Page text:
In an era of global convergence, it is hardly surprising if the government’s response to criticism of its handling of the economy appears to reflect a template. The blame-game regarding the state of the economy, featuring Union finance minister, Nirmala Sitharaman, and former prime minister, Manmohan Singh, in some ways mirrors the scenario in the US, where President Donald Trump has blamed not just the US Federal Reserve and its chairman, Jay Powell, but also the Democrats for trying to will the economy to be bad before the election next year. The backdrop to this is the release of indicators that has fuelled concerns about a slowdown. With multiple economic indicators showing that the slowdown is deepening, a fact confirmed by the International Monetary Fund and the Reserve Bank of India, which have sharply revised the growth rate for FY20 downwards, criticism by economists and others seem to have rankled the government further.
At an event in the US, Nirmala Sitharaman said India’s state-owned banks had their worst phase when Singh was the prime minister and Raghuram Rajan the RBI governor. That seemed to have provoked Singh to retort that unable to find a solution to revive the economy, the Narendra Modi government was blaming the UPA. It is true that the roots of the banking sector can be traced to the second term of the UPA government, which was marked by several scams. The voters recognised that by punishing them in the last two elections. Blaming another messenger of bad news — Rajan — too seems strange. It was during Rajan’s tenure that the process to clean up the banking system through the Asset Quality Review was initiated. The voters, who have rewarded the NDA with a second term, expect that it would put the economy back on track. It is unfortunate that instead of shutting out the noise, the government is getting distracted by criticism, especially at a time it has indicated a willingness to course correct, as reflected in the corporate tax cuts and other changes, and thereby rekindling investor interest. The biggest risk in these public exchanges is a further erosion of faith that can dampen investment.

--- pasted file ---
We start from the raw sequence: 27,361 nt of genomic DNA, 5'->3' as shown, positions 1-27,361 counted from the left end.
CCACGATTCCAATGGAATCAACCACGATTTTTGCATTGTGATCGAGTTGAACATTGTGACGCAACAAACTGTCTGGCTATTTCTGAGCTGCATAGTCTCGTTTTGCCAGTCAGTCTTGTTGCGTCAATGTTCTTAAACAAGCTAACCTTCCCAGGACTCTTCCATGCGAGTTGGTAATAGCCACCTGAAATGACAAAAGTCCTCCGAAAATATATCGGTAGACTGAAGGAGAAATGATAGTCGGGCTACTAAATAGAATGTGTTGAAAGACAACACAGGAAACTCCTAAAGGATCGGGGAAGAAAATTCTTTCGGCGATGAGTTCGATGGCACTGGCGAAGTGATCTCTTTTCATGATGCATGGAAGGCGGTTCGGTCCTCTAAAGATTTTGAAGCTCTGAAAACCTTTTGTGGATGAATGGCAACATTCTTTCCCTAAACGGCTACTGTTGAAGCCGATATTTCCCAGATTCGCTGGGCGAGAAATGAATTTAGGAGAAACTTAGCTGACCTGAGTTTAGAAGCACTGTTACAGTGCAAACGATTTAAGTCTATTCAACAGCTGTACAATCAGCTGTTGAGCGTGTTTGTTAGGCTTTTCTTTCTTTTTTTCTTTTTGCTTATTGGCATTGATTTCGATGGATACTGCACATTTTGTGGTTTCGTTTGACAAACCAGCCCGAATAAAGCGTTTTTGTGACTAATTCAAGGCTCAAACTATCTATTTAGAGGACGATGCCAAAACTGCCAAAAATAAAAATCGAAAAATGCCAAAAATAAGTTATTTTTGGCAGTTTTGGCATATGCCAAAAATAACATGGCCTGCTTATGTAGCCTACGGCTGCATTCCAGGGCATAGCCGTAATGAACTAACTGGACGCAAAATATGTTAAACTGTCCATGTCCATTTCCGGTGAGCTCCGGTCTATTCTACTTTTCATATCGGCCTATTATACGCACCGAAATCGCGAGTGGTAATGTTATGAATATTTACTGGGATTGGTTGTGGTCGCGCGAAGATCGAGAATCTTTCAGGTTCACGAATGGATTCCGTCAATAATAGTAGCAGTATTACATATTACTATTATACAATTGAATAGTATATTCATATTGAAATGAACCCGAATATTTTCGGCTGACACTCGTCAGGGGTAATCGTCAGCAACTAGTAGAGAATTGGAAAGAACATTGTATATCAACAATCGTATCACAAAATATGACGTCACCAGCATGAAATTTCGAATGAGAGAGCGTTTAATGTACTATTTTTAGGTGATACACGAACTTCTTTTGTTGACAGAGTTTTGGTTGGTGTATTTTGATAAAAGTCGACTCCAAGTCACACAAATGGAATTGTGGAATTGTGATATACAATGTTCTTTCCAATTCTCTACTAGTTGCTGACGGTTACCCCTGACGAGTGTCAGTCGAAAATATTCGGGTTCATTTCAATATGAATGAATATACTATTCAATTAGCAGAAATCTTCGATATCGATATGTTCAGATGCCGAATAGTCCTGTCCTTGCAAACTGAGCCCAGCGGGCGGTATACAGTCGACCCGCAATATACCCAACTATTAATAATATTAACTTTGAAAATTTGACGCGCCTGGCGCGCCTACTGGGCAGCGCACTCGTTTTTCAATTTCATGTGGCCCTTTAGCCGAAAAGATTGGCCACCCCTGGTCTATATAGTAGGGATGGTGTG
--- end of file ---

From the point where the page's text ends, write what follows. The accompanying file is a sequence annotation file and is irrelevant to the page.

The Modi government cannot, and should not, squander its second term by reacting to such criticism. Rather, stepping the gas on a range of reforms and hunkering down as these changes play out over the next couple of years, and at a time when conventional monetary and fiscal policy tools look inadequate globally, should top the government’s agenda.